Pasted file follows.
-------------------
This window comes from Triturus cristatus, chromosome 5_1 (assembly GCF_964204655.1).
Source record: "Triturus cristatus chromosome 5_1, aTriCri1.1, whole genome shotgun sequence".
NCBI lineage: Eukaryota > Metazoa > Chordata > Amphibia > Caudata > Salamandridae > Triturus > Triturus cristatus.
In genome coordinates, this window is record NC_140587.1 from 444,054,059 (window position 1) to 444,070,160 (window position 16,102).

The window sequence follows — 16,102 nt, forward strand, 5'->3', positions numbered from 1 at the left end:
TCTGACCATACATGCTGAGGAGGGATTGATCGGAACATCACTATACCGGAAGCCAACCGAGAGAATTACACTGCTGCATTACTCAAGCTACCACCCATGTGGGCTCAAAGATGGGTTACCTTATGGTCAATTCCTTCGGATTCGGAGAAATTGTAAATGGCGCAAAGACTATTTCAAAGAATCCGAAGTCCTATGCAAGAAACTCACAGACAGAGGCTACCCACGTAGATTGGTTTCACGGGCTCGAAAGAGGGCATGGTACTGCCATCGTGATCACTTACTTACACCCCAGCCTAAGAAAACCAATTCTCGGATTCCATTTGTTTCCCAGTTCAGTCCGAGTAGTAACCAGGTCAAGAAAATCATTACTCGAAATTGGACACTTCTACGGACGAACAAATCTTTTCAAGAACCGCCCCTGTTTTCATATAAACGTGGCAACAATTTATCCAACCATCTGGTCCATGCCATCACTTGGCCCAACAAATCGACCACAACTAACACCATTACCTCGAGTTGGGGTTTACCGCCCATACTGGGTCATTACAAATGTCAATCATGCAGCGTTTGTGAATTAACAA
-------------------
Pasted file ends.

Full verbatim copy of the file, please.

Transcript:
This window comes from Triturus cristatus, chromosome 5_1 (assembly GCF_964204655.1).
Source record: "Triturus cristatus chromosome 5_1, aTriCri1.1, whole genome shotgun sequence".
NCBI lineage: Eukaryota > Metazoa > Chordata > Amphibia > Caudata > Salamandridae > Triturus > Triturus cristatus.
In genome coordinates, this window is record NC_140587.1 from 444,054,059 (window position 1) to 444,070,160 (window position 16,102).

The window sequence follows — 16,102 nt, forward strand, 5'->3', positions numbered from 1 at the left end:
TCTGACCATACATGCTGAGGAGGGATTGATCGGAACATCACTATACCGGAAGCCAACCGAGAGAATTACACTGCTGCATTACTCAAGCTACCACCCATGTGGGCTCAAAGATGGGTTACCTTATGGTCAATTCCTTCGGATTCGGAGAAATTGTAAATGGCGCAAAGACTATTTCAAAGAATCCGAAGTCCTATGCAAGAAACTCACAGACAGAGGCTACCCACGTAGATTGGTTTCACGGGCTCGAAAGAGGGCATGGTACTGCCATCGTGATCACTTACTTACACCCCAGCCTAAGAAAACCAATTCTCGGATTCCATTTGTTTCCCAGTTCAGTCCGAGTAGTAACCAGGTCAAGAAAATCATTACTCGAAATTGGACACTTCTACGGACGAACAAATCTTTTCAAGAACCGCCCCTGTTTTCATATAAACGTGGCAACAATTTATCCAACCATCTGGTCCATGCCATCACTTGGCCCAACAAATCGACCACAACTAACACCATTACCTCGAGTTGGGGTTTACCGCCCATACTGGGTCATTACAAATGTCAATCATGCAGCGTTTGTGAATTAACAA